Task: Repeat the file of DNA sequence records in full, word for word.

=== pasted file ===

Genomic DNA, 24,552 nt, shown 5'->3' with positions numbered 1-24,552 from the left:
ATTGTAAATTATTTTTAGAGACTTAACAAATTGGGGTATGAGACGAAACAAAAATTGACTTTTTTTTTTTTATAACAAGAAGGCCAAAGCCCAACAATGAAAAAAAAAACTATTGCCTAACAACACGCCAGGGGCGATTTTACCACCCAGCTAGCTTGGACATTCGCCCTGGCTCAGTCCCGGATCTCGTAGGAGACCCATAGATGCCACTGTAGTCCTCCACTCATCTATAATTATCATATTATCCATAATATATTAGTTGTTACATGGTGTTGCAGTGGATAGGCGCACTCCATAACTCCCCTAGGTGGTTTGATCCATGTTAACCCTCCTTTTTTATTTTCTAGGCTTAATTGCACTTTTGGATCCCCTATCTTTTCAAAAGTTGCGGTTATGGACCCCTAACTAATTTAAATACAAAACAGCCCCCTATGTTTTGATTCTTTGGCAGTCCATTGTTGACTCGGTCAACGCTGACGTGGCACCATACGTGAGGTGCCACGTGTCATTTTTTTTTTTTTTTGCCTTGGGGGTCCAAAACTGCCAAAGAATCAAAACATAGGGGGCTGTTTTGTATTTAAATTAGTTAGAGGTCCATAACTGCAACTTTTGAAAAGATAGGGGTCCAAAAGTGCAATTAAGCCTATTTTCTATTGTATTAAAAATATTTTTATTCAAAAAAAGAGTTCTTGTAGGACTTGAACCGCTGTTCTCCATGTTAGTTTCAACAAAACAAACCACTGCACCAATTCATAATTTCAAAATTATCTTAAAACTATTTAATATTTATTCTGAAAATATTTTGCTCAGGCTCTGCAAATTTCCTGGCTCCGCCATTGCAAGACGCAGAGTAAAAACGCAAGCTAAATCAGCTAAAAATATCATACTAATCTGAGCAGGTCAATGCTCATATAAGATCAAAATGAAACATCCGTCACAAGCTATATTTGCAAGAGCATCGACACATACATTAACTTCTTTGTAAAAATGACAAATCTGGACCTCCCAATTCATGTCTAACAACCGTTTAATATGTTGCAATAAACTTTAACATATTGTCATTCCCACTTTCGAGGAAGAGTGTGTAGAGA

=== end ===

Genomic DNA, 24,552 nt, shown 5'->3' with positions numbered 1-24,552 from the left:
ATTGTAAATTATTTTTAGAGACTTAACAAATTGGGGTATGAGACGAAACAAAAATTGACTTTTTTTTTTTTATAACAAGAAGGCCAAAGCCCAACAATGAAAAAAAAAACTATTGCCTAACAACACGCCAGGGGCGATTTTACCACCCAGCTAGCTTGGACATTCGCCCTGGCTCAGTCCCGGATCTCGTAGGAGACCCATAGATGCCACTGTAGTCCTCCACTCATCTATAATTATCATATTATCCATAATATATTAGTTGTTACATGGTGTTGCAGTGGATAGGCGCACTCCATAACTCCCCTAGGTGGTTTGATCCATGTTAACCCTCCTTTTTTATTTTCTAGGCTTAATTGCACTTTTGGATCCCCTATCTTTTCAAAAGTTGCGGTTATGGACCCCTAACTAATTTAAATACAAAACAGCCCCCTATGTTTTGATTCTTTGGCAGTCCATTGTTGACTCGGTCAACGCTGACGTGGCACCATACGTGAGGTGCCACGTGTCATTTTTTTTTTTTTTTGCCTTGGGGGTCCAAAACTGCCAAAGAATCAAAACATAGGGGGCTGTTTTGTATTTAAATTAGTTAGAGGTCCATAACTGCAACTTTTGAAAAGATAGGGGTCCAAAAGTGCAATTAAGCCTATTTTCTATTGTATTAAAAATATTTTTATTCAAAAAAAGAGTTCTTGTAGGACTTGAACCGCTGTTCTCCATGTTAGTTTCAACAAAACAAACCACTGCACCAATTCATAATTTCAAAATTATCTTAAAACTATTTAATATTTATTCTGAAAATATTTTGCTCAGGCTCTGCAAATTTCCTGGCTCCGCCATTGCAAGACGCAGAGTAAAAACGCAAGCTAAATCAGCTAAAAATATCATACTAATCTGAGCAGGTCAATGCTCATATAAGATCAAAATGAAACATCCGTCACAAGCTATATTTGCAAGAGCATCGACACATACATTAACTTCTTTGTAAAAATGACAAATCTGGACCTCCCAATTCATGTCTAACAACCGTTTAATATGTTGCAATAAACTTTAACATATTGTCATTCCCACTTTCGAGGAAGAGTGTGTAGAGA